In the idealization phase, they showered you with attention, gifts, letters, and compliments. Unlike most honeymoon phases, they actually pretended to be exactly like you in every way. Everything you did was perfect to them. This put you on Cloud 9, preparing you for the identity erosion. 


You began to pick up on all sorts of hints that you might be replaced at any time. This encouraged your racing thoughts, ensuring that this person was on your mind every second of the day. This unhinged, unpredictable lifestyle is what psychopaths hope to create with their lies, gas-lighting, and triangulation.


By keeping them on your mind at all times, you fall into a state of desperate love. This is unhealthy, and not a sign that the person you feel so strongly about is actually worthy of your love. Your mind convinces you that if you feel so powerfully, then they must be the only person who will ever make you feel that way. And when you lose that person, your world completely falls apart. You enter a state of panic & devastation.


The Chemical Reaction
Psychopaths have an intense emotional & sexual bond over their victims. This is due to their sexual magnetism, and the way they train your mind to become reliant upon their approval.


By first adoring you in every way, you let down your guard and began to place your self worth in this person. Your happiness started to rely on this person's opinion on you. Happiness is a chemical reaction going off in your brain - dopamine and receptors firing off to make you feel good.


Like a drug, the psychopath offers you this feeling in full force to begin with. But once you become reliant on it, they begin to pull back. Slowly, you need more and more to feel that same high. You do everything you can to hang onto it, while they are doing everything in their power to keep you just barely starved.


Triangulation
There are thousands of support groups for survivors of infidelity. It leaves long-lasting insecurities and feelings of never being good enough. It leaves you constantly comparing yourself to others. That pain alone takes many people out there years to recover from.

Now compare that to the psychopath's triangulation. Not only do they cheat on you - they happily wave it in your face. They brag about it, trying to prove how happy they are with your replacement. They carry none of the usual shame & guilt that comes with cheating. They are thrilled to be posting pictures and telling their friends how happy they are.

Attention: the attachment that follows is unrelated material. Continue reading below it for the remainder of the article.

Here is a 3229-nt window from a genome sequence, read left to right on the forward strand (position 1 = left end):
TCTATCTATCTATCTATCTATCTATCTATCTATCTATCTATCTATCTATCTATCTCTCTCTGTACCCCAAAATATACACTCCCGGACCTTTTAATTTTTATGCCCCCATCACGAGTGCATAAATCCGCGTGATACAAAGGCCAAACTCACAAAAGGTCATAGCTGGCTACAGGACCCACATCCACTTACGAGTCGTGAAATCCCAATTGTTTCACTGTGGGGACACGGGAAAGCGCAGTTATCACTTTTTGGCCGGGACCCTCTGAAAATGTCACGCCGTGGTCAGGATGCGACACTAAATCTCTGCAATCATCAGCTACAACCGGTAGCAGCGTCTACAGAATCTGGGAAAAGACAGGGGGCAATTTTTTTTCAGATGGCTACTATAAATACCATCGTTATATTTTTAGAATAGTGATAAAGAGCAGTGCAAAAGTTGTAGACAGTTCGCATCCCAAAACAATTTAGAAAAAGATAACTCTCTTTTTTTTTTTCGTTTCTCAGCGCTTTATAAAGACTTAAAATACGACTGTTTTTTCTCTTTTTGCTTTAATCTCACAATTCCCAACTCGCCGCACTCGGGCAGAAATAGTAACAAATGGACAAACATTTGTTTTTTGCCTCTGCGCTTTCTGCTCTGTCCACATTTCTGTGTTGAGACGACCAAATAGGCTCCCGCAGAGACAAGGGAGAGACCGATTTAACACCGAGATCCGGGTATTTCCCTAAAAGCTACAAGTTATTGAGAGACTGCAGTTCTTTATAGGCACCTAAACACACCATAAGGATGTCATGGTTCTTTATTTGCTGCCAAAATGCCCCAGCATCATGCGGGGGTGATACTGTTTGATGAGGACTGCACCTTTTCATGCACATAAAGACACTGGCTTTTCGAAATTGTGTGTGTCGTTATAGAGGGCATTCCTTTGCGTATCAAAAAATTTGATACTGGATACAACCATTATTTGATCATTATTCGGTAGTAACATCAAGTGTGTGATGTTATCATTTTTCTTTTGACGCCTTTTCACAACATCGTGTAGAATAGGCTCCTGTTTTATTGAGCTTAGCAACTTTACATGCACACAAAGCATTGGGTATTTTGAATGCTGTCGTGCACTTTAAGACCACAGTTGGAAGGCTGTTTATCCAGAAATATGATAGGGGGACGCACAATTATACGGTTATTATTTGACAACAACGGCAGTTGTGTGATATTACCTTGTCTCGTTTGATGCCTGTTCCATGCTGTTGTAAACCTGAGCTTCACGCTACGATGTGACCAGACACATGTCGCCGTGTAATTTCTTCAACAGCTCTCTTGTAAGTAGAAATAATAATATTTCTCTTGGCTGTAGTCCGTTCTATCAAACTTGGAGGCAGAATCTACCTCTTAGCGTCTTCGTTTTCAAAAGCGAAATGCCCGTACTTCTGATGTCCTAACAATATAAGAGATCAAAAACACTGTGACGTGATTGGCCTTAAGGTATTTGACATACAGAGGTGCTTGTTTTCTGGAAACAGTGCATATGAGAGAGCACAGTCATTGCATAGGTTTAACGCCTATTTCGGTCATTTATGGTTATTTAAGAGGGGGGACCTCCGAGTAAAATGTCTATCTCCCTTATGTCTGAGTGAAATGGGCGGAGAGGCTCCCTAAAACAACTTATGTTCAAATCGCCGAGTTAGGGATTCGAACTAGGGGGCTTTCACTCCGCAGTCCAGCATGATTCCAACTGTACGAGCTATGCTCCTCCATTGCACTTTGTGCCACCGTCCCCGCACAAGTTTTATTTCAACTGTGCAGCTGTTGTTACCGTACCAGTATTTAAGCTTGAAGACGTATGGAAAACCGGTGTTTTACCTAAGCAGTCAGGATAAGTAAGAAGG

I cannot even begin to explain how emotionally damaging this is after once being the target of their idealization. The triangulation alone will take so much time to heal from.


You have encountered pure evil
Everything you once understood about people did not apply to this person. During the relationship, you tried to be compassionate, easy-going, and forgiving. You never could have known that the person you loved was actively using these things against you. It just doesn't make any sense. No typical person is ready to expect that, and so we spend our time projecting a normal human conscience onto them, trying to explain away their inexplicable behavior.


But once we discover psychopathy, sociopathy, or narcissism, that's when everything starts to change. We begin to feel disgusted - horrified that we let this darkness into our lives. Everything clicks and falls into place. All of the "accidental" or "insensitive" behavior finally makes sense.


You try to explain this to friends and family members - no one really seems to get it. This is why validation matters. When you come together with others who have experienced the same thing as you, you discover you were not crazy. You were not alone in this inhuman experience.


It takes a great deal of time to come to terms with this personality disorder. You end up having to let go of your past understanding of human nature, and building it back up from scratch. You realize that people are not always inherently good. You begin to feel paranoid, hyper-vigialant, and anxious. The healing process is about learning to balance this new state of awareness with your once trusting spirit.